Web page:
Rhynchonelliformean brachiopods, belonging to 17 genera, are described from the East Baltic Porkuni Regional Stage, correlated with the global Hirnantian Stage. The brachiopod genera Paromalomena, Proboscizambon?, Kinnella, Drabovia, and Coolinia, which are described from the region for the first time demonstrate together with characteristic Hirnantian species of the genera Hirnantia, Dalmanella, Plectothyrella, Eostropheodonta, and Hindella a greater than previously thought commonality of the Baltic fauna with the terminal Ordovician Hirnantia brachiopod fauna of the Kosov Province. The samples containing brachiopods were collected from 43 drill core sections in Central East Baltic. The study area belongs to the Livonian Tongue of the Central Baltoscandian Facies Belt in the Baltic Basin. The brachiopods occur mainly in the skeletal and silty limestone of the Kuldiga Formation within the lower half of the Porkuni Stage. Few brachiopods are known from the sandy or oolitic limestone of the Saldus Formation in the upper part of the stage. Due to excellent preservation some brachiopod species (e.g., Cliftonia psittacina and Dalmanella testudinaria) yield key morphological information, relevant to their classification and phylogeny. This taxonomic study of the East Baltic brachiopods presents essential groundwork for analysis in progress on the distribution and onshore-offshore successions of the Hirnantia brachiopod fauna within both a Baltoscandian and global context.
The latest Ordovician Hirnantia brachiopod fauna is a unique phenomenon in the evolution of Palaeozoic benthic faunas, which has received much attention in the last decades. During the latest Ordovician, restructuring of facies patterns commenced in the late Pirgu (end of the Katian) with a diachronous, upward shallowing across Baltoscandia. These changes prompted the extinction of many shallow-water shelf faunas due to habitat destruction (first phase of the mass extinction; Rong and Harper 1999; Harper et al. 2014). Due to the lowering of sea level at the beginning of the Porkuni (Hirnantian) the stromatoporoid-coral reefs developed in the shoals across northern Estonia containing specialized faunas (Ärina Formation, Fig. 1) (Nestor and Einasto 1997; Hints 2012). The previously deeper part of the basin (the Livonian Tongue), containing in places the Foliomena fauna (Sheehan 1973, 1979; Rong et al. 1999), also shallowed and the Hirnantia brachiopod fauna invaded as far as the easternmost parts of the basin. Changes in carbon isotope composition and the distribution of zonal chitinozoans (Kaljo et al. 2008; Hints et al. 2010) indicate that the development of reefs in the Estonian facies belt started at about the same time with the invasion of the Hirnantia brachiopod fauna into the Livonian Tongue.
In Baltoscandia, the Hirnantia brachiopod fauna has been studied taxonomically in Sweden (Bergström 1968) and Norway (Brenchley and Cocks 1982; Cocks 1982). Data on the distribution of Hirnantian brachiopods in Poland are presented by Temple (1965) and Podhalańska (2009). Bergström (1968) described 18 species of rhynchonelliform brachiopods from southern Sweden (Västergötland) representing the majority of the typical elements of the Hirnantia fauna (e.g., species of genera Dalmanella, Hirnantia, Kinnella, Paromalomena, Eostropheodonta, Cliftonia, Plectothyrella, and Hindella; Rong and Harper 1988; Jin and Bergström 2010). Additional data on the distribution of the Hirnantia fauna have been reported from other parts of Sweden (Bergström and Bergström 1996; Smelror et al. 1997; Dahlquist et al. 2010). The most diverse Hirnantia fauna (the Hindella-Cliftonia Association comprising a brachiopod fauna of up to 20 genera) has been identified in Norway (Brenchley and Cocks 1982). It includes some brachiopods (e.g., Thebesia and Brevilamnulella) indicating a similarity to the Uppermost Ordovician Midcontinent (Edgewood) fauna of North America (Amsden 1974; Rong and Harper 1988).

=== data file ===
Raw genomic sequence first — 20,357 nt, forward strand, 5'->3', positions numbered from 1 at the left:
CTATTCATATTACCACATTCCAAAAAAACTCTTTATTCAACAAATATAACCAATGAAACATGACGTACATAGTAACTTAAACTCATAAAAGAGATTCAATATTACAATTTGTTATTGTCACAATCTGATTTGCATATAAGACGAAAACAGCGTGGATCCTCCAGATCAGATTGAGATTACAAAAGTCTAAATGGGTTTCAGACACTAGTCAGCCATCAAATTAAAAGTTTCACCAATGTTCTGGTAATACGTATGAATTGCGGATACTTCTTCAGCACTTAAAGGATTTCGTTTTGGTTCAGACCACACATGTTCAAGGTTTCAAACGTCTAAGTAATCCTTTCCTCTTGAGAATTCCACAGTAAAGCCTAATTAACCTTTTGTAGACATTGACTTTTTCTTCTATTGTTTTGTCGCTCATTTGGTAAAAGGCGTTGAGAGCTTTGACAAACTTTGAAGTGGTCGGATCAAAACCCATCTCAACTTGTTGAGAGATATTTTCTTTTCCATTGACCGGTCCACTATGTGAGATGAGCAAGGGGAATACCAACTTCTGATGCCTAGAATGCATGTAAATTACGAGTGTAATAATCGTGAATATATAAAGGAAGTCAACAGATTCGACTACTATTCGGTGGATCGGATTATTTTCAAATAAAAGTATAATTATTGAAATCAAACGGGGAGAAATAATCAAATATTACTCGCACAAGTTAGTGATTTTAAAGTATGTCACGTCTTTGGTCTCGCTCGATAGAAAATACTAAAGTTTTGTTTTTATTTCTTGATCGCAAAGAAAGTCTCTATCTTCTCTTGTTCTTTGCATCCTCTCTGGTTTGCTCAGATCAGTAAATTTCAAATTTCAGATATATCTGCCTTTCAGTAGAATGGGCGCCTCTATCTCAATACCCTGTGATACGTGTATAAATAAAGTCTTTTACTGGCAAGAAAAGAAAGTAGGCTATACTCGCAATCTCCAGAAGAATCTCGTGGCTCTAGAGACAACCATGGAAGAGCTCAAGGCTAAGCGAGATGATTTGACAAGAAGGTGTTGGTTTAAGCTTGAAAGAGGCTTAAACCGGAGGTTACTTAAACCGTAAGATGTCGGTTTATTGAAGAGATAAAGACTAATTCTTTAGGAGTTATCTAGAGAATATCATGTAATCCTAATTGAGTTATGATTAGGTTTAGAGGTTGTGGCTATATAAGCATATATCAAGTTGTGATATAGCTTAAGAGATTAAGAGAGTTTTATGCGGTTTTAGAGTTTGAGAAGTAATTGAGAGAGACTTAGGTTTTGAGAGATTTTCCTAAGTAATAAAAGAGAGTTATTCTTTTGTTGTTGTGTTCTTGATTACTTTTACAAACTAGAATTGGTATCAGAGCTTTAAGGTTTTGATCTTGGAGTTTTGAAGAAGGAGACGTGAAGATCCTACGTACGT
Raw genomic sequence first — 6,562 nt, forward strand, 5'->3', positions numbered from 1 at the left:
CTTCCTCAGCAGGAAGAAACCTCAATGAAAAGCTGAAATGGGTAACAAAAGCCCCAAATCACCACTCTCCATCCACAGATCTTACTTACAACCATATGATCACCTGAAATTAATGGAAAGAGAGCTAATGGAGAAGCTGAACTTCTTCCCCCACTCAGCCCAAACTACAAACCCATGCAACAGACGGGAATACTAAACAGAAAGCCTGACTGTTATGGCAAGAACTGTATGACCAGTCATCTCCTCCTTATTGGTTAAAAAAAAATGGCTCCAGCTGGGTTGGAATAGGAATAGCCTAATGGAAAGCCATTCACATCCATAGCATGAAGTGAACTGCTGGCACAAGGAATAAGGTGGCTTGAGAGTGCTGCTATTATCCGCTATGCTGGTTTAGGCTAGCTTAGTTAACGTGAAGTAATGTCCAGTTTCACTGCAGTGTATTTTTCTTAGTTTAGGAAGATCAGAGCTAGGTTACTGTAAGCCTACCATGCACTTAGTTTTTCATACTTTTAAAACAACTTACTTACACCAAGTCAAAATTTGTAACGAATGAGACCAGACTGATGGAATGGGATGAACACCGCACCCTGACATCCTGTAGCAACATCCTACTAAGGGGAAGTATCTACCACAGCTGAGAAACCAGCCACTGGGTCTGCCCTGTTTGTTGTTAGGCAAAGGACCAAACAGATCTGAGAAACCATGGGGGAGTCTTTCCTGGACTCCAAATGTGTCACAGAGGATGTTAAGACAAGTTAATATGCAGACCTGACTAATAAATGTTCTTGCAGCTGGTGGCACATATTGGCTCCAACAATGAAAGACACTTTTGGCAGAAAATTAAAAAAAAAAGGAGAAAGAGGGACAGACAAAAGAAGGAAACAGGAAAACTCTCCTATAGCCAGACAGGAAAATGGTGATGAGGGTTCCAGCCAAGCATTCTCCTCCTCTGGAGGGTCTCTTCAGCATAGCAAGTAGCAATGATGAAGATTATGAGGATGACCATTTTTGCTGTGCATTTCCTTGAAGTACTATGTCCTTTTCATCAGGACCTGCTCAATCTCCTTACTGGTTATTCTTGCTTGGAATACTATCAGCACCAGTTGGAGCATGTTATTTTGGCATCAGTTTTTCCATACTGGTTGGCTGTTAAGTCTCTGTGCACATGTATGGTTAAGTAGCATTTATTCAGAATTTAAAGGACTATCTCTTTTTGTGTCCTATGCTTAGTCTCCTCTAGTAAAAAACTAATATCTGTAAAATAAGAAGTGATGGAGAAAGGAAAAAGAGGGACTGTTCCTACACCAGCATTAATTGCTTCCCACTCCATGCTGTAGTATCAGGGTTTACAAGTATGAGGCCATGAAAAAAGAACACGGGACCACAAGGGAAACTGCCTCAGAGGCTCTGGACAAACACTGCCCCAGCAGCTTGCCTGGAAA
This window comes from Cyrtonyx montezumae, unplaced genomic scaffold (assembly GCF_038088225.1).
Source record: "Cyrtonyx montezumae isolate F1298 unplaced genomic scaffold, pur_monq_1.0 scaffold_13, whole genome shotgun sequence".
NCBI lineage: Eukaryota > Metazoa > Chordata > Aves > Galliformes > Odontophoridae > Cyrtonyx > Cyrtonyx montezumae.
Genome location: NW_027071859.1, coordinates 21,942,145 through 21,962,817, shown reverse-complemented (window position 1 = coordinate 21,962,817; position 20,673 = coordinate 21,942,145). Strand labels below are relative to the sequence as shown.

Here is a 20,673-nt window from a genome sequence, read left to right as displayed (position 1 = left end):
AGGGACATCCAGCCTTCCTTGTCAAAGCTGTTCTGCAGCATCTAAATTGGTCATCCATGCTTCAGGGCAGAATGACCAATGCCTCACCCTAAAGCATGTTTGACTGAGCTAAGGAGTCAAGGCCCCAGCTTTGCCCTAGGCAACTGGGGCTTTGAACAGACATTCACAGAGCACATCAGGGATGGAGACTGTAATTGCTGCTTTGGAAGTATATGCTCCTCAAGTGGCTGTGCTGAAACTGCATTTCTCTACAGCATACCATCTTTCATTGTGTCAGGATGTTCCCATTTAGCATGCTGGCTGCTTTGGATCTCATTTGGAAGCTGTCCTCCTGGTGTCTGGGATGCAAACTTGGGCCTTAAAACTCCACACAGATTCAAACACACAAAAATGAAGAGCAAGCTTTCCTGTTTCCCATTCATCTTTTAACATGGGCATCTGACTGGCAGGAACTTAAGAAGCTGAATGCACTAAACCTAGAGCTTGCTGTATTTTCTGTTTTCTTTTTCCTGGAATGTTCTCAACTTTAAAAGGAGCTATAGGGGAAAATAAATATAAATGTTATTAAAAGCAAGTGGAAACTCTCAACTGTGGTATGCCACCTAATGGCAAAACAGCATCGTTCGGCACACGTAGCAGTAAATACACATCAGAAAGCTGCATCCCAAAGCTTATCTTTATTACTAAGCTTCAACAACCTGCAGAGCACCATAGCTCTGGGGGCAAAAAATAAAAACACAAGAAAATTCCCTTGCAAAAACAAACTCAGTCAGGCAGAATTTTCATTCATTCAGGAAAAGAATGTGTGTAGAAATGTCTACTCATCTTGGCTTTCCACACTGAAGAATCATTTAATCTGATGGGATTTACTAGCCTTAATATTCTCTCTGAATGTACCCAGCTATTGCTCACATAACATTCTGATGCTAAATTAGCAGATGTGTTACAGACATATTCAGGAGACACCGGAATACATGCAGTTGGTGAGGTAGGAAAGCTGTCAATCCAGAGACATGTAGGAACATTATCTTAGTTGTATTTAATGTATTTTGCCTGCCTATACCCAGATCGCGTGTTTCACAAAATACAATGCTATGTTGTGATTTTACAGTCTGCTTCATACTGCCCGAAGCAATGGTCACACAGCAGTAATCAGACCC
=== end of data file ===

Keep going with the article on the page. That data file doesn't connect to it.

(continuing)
The distribution of some representatives of the Hirnantia brachiopod fauna and associated trilobites in the East Baltic has been known since the 1960s (Männil 1966, Männil et al. 1968) and refined by more recent investigations (Ulst et al. 1982; Brenchley et al. 2003; Kaljo et al. 2004; Hints et al. 2010, 2012). The most diverse Hirnantia brachiopod fauna occurs in westernmost Latvia, where the Porkuni Regional Stage (Hirnantian) has the thickest development in the East Baltic (over 20 m; Hints et al. 2010). However, this fauna occurs in the skeletal and silty limestone of the Kuldiga Formation, which constitutes most of the stage in the westernmost East Baltic. The oolitic and sandy limestone, and microlaminated marl of the Saldus Formation in the upper part of the Porkuni Stage comprise fragments of a few brachiopod shells possibly belonging to Hindella. Hirnantia cf. sagittifera (M'Coy, 1851) is the only well-preserved brachiopod of note from the Saldus Formation (Hints et al. 2012). Correlation and overviews of the lithostratigraphical units and faunas of the uppermost Ordovician in the East Baltic are presented in several publications (Ulst et al. 1982; Kaljo et al. 2001, 2004; Hints et al. 2010) and summarized in Fig. 1.
The Hirnantia brachiopod fauna is not known in the uppermost Ordovician Porkuni Regional Stage in northern Estonia (Ärina Formation, Fig. 1) where the corresponding strata crop out (Hints and Meidla 1997; Hints and Rõõmusoks 1997; Rõõmusoks 2004). The depositional model formulated for the Baltic Basin (Männil 1966; Jaanusson 1976) indicates that the benthic faunas of the Central East Baltic (westernmost Latvia, southern Estonia and northern Lithuania) within the Livonian Tongue of the Central Baltoscandian Facies Belt are quite different from those in the more onshore Estonian and Lithuanian belts (Hints and Harper 2003; Kaljo et al. 2011; Fig. 1). The Ordovician brachiopod fauna of the latter two belts comprises largely the common taxa, described primarily from northern Estonia and neighbouring areas (Rõõmusoks 1970, 2004; Paškevišius 1997, 2000). The species of the Hirnantia brachiopod fauna have not been reported from the uppermost Ordovician Porkuni Regional Stage in northern Estonia (Ärina Formation, Fig. 1).